In addition to the .children() method we covered in the last exercise, there are two methods you can use to select the parent and siblings of an element.

$('.choice').on('click', event => { $(event.currentTarget).parent().hide(); });

In the example above, the .parent() method targets the parent element of '.choice' elements and removes it from the DOM.

$('.choice').on('click', event => { $(this).siblings().removeClass('selected'); $(event.currentTarget).addClass('selected'); });

In the code above, the .siblings() method targets elements adjacent to the clicked '.choice' and removes the 'selected' class from any previously clicked '.choice's. Then the 'selected' class is added only to the clicked '.choice'.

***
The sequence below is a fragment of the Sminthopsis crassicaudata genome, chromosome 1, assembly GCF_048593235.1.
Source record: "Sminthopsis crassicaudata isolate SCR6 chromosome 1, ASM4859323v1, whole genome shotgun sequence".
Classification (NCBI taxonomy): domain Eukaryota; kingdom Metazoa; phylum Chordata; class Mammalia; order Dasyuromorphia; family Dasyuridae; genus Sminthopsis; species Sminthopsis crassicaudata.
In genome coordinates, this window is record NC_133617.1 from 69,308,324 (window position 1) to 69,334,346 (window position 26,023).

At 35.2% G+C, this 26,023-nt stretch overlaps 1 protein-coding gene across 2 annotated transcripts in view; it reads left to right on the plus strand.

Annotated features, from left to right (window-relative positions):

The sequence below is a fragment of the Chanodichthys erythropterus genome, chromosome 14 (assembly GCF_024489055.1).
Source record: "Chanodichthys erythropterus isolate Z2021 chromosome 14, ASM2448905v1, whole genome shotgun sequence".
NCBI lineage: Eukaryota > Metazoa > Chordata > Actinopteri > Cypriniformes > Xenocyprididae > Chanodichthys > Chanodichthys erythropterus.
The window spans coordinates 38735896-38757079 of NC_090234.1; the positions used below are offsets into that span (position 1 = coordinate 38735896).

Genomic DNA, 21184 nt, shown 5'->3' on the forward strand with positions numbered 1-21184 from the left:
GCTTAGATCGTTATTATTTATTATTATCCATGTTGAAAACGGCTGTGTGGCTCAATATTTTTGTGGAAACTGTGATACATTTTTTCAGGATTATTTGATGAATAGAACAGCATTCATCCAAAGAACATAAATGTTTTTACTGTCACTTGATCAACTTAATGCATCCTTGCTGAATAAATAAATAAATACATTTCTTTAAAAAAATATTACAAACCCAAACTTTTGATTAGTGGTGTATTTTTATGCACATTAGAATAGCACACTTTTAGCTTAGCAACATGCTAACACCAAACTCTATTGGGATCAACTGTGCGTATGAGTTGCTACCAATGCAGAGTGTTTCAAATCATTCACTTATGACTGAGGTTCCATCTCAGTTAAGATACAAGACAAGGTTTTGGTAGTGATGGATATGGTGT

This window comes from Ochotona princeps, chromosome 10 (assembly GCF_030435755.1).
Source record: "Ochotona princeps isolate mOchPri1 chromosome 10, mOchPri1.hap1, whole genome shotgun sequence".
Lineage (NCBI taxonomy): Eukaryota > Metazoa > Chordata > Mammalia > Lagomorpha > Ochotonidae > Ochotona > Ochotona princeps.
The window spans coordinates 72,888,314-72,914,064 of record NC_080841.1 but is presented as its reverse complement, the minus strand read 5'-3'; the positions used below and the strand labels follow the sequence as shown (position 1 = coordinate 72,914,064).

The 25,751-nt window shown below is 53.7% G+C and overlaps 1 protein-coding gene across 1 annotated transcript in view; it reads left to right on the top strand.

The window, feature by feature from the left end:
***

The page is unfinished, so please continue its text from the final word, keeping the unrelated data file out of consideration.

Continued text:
Now, click on multiple shoe sizes for one shoe and notice that they all light up. In order to remove the active class from all of the other shoe sizes, you can utilize .siblings().

Write another selector for the shoe size selected using $(event.currentTarget). Then, select all of its siblings with .siblings().


Use the .removeClass() method to remove the active class from all of the current target’s siblings. You can chain .removeClass() directly onto the .siblings() method.

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